Finances of Museums and Art Galleries in Canada in 2006-07
IssueGovernment expenditures on culture / Museums and art galleries / Performing arts organizations
This report from Hill Strategies Research shows that public museums and art galleries generate increasing amounts from non-government sources. However, the report also finds that government revenues continue to represent the largest share of total revenues.
The report examines the situation of non-profit museums and art galleries in Canada, based on the 2006-2007 Business for the Arts Annual Survey of Public Museums and Art Galleries. A total of 113 Canadian museums and galleries participated in the survey, including 52 public art galleries, 38 public museums, 12 university-affiliated art galleries or museums, and 11 artist-run centres. Organizations responding to the Business for the Arts survey are based in all 10 provinces and the Yukon.
Total operating revenues for the 113 public museums and art galleries were $500 million in 2006-07. Total expenses were $506 million, slightly higher than total revenues, leaving a collective deficit of $6 million in 2006-07 (1% of total revenues). Based on past surpluses in the sector, the collective accumulated surplus of the 113 museums and galleries was $28 million (6% of 2006-07 revenues) at the end of 2006-07.
The 113 museums and galleries responding to the Business for the Arts survey represent about 70% of the operating revenues of non-profit museums and art galleries, based on Statistics Canada’s Survey of Heritage Institutions.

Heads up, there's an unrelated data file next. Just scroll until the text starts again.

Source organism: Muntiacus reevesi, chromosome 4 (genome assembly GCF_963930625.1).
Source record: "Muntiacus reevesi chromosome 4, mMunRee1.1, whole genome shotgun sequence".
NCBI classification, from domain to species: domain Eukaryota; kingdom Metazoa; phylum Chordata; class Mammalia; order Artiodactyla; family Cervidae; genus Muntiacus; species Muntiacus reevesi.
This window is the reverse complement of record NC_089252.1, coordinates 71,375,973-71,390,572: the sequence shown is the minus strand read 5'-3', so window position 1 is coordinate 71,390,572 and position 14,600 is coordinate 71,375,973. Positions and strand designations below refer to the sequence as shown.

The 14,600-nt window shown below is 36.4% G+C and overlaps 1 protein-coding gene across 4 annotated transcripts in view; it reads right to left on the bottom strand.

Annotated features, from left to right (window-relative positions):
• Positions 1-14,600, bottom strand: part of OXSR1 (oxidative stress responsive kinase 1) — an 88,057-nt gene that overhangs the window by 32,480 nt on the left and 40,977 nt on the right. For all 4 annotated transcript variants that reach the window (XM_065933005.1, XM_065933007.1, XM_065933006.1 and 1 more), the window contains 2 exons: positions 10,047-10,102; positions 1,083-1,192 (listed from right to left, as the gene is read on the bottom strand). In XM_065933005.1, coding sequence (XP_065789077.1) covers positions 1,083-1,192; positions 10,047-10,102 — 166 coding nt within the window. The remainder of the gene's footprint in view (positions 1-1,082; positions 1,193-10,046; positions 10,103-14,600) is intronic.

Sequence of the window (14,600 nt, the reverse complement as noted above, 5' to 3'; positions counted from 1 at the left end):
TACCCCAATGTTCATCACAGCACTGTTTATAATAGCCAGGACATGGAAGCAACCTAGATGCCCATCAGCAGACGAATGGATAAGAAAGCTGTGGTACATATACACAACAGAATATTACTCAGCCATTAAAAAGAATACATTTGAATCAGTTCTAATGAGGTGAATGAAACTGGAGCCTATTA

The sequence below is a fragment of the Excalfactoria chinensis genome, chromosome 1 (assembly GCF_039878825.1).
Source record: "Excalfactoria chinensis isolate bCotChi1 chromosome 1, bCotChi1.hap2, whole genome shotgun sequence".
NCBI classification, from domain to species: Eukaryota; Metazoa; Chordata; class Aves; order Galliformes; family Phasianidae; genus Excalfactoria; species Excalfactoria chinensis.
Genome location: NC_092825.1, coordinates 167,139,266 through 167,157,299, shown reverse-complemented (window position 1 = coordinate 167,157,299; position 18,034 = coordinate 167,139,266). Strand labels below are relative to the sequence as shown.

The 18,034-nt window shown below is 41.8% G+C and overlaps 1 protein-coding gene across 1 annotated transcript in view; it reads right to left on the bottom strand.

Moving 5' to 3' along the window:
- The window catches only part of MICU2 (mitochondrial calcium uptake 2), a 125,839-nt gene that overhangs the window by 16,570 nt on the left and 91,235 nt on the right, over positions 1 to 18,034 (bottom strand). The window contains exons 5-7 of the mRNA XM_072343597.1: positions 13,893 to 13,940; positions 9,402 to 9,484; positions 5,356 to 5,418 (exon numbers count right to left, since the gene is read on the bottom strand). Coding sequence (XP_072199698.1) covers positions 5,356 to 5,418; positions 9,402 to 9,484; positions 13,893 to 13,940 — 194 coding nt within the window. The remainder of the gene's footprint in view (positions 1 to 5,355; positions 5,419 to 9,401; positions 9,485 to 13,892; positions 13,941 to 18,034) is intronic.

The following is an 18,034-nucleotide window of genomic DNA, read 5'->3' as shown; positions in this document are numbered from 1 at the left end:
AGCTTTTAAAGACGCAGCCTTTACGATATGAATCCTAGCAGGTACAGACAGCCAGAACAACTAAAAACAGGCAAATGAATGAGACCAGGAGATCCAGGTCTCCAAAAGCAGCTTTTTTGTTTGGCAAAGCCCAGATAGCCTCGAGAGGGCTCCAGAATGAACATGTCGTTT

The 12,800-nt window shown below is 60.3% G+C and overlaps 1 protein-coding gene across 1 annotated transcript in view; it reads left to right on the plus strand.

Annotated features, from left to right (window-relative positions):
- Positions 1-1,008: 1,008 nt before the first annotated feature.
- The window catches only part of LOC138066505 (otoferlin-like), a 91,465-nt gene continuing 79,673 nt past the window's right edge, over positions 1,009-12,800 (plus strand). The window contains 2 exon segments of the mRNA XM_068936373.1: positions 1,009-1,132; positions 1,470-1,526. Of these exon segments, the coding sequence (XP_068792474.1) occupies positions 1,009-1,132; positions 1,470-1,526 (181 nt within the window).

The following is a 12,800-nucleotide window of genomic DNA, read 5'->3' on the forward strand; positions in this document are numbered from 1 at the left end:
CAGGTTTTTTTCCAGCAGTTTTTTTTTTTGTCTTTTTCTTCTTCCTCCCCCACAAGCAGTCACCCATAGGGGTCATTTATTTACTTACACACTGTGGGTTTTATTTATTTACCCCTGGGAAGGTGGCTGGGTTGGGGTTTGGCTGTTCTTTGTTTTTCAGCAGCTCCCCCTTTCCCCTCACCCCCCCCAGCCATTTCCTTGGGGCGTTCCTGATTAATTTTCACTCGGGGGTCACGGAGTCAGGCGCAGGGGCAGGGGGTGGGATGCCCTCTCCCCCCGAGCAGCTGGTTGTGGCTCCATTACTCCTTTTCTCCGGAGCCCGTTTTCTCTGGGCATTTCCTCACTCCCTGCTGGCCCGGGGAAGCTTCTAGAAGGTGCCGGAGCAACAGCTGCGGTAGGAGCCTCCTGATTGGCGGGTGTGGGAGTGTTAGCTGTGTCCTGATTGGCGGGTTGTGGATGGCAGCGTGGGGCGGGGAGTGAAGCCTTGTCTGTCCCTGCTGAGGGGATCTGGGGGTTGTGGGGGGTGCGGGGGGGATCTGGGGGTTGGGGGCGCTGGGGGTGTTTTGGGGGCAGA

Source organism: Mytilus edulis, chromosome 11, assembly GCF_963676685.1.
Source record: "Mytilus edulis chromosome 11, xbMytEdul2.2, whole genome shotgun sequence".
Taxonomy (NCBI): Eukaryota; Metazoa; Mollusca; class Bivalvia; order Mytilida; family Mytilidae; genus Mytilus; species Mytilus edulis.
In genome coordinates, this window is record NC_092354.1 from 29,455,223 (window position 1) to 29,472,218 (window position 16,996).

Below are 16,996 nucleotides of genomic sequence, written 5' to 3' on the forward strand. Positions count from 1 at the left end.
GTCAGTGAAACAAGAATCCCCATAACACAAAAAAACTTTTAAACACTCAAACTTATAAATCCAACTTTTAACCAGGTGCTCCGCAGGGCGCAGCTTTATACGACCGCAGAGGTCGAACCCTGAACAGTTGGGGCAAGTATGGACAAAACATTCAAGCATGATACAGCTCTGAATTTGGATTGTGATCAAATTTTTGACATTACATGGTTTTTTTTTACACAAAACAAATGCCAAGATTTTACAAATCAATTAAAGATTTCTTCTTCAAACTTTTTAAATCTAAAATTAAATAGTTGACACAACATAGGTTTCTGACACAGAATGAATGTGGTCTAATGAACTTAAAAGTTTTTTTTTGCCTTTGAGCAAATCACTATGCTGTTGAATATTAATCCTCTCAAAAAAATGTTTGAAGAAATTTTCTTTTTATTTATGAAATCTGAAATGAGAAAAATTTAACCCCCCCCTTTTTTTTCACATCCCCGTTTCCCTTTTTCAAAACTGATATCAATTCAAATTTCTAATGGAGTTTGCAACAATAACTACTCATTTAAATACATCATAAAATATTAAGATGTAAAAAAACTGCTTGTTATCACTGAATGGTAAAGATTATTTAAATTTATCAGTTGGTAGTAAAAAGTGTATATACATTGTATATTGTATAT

Revenues from government sources represented two-thirds of the $500 million in total revenues ($334 million, or 67%) in 2006-07. Earned revenues accounted for $116 million, or 23% of total revenues. Private sector revenues equalled $45 million (9% of total revenues), while revenues from universities (received by university-affiliated organizations) were $4 million, or 0.8% of all organizations’ revenues.
Total attendance at the 113 museums and galleries was 10 million in 2006-07.
The report finds that private sector revenues led recent growth in the museums and galleries. For the 77 museums and galleries with a consistent reporting history between 1996-97 and 2006-07, growth in total revenues was 18% between 1996-97 and 2006-07 after adjusting for inflation. Total expenses kept pace with total revenues, growing by 19% after inflation.
Of all revenue categories, private sector revenues grew at the fastest rate (47%, after inflation). Earned revenues also grew by more than total revenues, with an inflation-adjusted increase of 25%. In contrast, government revenues increased by 12%, while university revenues increased by 3%.
Among four different organization sizes, the revenues of the smallest museums and galleries grew the most, led by private sector revenues.
The report also provides separate profiles of public museums and art galleries in Canada.
All organizations participating in the survey have access to a new benchmarking tool that allows them to compare their own data with other organizations in their discipline and size category. The tool was developed by Business for the Arts and is available on their website at www.businessforthearts.org. CD-ROMs with full survey data have been sent free of charge to participating organizations and are available for others to purchase from Business for the Arts.